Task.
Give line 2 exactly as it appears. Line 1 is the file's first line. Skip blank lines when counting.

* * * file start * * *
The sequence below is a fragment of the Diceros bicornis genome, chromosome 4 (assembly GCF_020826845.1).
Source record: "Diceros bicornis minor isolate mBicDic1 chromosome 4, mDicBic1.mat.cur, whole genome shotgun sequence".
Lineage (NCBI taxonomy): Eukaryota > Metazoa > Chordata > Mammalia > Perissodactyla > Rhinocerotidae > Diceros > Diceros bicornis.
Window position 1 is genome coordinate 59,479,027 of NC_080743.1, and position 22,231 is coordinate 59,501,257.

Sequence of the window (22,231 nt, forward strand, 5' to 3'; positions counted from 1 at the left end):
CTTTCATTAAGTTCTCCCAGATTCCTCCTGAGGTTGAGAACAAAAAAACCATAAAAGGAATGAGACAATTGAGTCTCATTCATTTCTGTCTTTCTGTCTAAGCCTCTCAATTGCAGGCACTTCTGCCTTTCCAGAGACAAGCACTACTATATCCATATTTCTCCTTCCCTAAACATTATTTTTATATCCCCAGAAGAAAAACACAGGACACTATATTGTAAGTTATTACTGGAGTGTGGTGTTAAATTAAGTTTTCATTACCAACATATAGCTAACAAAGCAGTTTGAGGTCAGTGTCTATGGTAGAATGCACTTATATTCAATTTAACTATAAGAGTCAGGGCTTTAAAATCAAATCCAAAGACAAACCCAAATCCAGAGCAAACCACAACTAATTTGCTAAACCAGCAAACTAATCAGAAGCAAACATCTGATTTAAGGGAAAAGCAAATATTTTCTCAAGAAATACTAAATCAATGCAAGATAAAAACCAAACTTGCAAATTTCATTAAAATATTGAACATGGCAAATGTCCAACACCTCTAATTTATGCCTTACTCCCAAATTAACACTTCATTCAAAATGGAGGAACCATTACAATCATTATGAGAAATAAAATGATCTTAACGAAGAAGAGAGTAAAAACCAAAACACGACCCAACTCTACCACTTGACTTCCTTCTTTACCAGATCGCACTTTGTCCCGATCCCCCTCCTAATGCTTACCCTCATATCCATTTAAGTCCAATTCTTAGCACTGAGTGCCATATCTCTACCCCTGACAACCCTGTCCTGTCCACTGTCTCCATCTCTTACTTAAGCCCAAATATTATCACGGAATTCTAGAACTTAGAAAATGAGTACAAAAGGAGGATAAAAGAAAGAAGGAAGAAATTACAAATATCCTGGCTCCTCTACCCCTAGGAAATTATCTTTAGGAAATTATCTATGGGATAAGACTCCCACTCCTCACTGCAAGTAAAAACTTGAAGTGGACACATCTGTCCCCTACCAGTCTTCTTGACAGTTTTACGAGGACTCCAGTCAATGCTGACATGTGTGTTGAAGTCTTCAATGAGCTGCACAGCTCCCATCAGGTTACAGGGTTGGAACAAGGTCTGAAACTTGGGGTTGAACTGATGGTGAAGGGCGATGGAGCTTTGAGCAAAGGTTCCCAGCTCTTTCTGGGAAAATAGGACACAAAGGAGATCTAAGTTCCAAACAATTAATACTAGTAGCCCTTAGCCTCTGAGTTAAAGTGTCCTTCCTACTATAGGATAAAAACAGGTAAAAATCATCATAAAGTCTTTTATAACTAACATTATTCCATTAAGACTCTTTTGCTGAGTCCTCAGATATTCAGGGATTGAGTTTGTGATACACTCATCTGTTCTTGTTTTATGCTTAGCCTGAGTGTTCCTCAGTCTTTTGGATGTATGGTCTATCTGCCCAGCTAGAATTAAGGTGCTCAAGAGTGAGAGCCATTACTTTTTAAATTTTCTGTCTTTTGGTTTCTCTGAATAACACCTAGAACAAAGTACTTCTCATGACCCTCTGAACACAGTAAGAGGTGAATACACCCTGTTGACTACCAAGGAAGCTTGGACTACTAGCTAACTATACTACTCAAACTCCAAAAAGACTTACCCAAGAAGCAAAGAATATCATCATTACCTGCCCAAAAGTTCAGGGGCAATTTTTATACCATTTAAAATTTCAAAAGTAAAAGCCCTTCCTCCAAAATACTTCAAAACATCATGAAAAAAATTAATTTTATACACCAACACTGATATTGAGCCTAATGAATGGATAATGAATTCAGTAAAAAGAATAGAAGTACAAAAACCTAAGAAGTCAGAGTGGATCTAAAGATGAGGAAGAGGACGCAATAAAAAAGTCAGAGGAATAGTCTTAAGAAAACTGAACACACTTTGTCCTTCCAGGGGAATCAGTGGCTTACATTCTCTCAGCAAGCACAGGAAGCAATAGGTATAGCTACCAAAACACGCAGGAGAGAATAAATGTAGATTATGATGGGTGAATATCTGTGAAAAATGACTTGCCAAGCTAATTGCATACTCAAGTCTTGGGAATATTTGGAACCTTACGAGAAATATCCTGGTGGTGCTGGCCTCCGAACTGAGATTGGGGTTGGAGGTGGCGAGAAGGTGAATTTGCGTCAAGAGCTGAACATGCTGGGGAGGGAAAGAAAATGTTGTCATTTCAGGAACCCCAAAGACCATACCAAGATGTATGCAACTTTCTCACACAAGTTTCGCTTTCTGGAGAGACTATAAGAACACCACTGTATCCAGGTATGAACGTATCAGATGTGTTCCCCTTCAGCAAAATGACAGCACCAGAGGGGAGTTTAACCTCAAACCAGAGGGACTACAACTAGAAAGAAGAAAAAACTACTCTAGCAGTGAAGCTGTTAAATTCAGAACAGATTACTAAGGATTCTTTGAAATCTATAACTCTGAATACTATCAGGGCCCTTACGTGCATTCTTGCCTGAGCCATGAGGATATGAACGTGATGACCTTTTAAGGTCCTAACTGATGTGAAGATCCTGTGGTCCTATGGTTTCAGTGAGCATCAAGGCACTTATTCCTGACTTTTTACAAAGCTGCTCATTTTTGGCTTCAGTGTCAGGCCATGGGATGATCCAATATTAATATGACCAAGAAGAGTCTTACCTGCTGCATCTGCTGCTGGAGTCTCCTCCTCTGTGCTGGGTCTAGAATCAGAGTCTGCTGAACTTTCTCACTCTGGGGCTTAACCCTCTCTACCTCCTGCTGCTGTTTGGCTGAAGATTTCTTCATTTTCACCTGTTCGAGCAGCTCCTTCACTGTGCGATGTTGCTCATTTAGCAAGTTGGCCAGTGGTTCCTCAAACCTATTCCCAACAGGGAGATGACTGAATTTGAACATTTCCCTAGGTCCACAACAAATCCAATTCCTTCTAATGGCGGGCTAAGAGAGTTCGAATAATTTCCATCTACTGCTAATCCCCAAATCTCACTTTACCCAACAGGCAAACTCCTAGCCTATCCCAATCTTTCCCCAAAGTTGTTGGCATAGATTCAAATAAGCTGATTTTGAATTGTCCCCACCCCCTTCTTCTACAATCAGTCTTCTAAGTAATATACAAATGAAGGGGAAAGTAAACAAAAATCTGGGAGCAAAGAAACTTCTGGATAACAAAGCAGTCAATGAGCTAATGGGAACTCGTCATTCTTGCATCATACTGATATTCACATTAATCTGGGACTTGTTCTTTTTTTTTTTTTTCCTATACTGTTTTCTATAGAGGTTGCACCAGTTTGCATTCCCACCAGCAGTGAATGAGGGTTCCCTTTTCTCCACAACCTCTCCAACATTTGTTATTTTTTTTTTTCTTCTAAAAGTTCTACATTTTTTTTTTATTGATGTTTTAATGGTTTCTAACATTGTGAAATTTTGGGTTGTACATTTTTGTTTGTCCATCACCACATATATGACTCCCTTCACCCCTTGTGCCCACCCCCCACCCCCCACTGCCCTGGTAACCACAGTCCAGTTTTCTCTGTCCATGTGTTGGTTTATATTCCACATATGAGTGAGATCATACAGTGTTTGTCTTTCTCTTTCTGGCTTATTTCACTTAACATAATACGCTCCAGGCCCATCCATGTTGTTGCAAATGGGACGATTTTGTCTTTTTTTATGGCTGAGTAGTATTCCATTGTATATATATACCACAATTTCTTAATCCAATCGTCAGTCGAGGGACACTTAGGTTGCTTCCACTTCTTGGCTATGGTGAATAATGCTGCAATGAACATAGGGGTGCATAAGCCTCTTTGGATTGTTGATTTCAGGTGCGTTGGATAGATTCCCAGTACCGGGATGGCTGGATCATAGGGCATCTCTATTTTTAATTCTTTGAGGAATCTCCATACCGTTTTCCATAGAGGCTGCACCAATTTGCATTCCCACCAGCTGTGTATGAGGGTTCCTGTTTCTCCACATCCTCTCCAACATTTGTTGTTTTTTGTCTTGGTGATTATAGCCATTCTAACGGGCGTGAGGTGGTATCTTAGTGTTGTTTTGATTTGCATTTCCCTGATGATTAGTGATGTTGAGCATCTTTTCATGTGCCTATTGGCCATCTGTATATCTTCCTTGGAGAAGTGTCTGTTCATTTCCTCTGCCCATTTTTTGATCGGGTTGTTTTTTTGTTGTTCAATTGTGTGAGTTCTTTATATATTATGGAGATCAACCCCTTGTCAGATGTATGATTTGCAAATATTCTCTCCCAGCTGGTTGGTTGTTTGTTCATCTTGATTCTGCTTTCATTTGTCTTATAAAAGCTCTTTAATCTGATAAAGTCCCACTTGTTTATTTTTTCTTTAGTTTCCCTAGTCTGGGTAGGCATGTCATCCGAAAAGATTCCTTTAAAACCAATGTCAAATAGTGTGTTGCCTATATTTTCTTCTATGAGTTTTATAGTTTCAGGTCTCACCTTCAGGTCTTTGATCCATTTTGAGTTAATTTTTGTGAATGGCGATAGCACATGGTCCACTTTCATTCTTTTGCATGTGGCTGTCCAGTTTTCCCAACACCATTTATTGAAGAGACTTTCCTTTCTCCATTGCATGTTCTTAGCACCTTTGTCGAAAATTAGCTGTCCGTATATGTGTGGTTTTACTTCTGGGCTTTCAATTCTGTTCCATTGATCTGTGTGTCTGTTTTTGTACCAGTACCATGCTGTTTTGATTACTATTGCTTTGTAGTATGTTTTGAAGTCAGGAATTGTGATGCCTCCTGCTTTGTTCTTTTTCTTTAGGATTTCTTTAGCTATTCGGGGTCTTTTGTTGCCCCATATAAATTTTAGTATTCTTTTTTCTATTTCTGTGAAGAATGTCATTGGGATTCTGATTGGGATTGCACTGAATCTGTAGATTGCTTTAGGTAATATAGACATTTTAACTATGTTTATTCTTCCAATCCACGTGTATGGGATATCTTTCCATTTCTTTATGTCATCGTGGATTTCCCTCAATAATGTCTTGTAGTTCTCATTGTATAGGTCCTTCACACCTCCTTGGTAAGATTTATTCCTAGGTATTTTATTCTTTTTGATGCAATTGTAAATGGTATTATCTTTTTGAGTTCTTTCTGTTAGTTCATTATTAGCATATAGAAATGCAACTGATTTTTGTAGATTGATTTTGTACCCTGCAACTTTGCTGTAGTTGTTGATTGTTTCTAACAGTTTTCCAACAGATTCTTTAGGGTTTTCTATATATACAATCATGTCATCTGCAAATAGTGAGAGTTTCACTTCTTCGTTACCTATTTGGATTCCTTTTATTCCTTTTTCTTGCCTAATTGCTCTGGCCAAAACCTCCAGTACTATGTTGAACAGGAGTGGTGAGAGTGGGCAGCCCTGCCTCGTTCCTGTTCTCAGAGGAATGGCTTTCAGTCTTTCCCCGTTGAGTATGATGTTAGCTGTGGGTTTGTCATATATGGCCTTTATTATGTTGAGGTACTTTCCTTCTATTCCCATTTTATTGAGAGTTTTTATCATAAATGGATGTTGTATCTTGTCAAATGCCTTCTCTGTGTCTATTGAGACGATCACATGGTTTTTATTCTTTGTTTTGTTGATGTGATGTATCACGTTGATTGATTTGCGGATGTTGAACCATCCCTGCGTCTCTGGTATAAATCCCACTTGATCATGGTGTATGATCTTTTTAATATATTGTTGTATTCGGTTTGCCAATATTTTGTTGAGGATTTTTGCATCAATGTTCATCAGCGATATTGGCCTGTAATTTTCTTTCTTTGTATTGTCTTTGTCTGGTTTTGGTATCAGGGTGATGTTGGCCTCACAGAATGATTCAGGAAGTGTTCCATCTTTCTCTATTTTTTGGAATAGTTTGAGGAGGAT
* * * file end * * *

Source record: "Diceros bicornis minor isolate mBicDic1 chromosome 4, mDicBic1.mat.cur, whole genome shotgun sequence".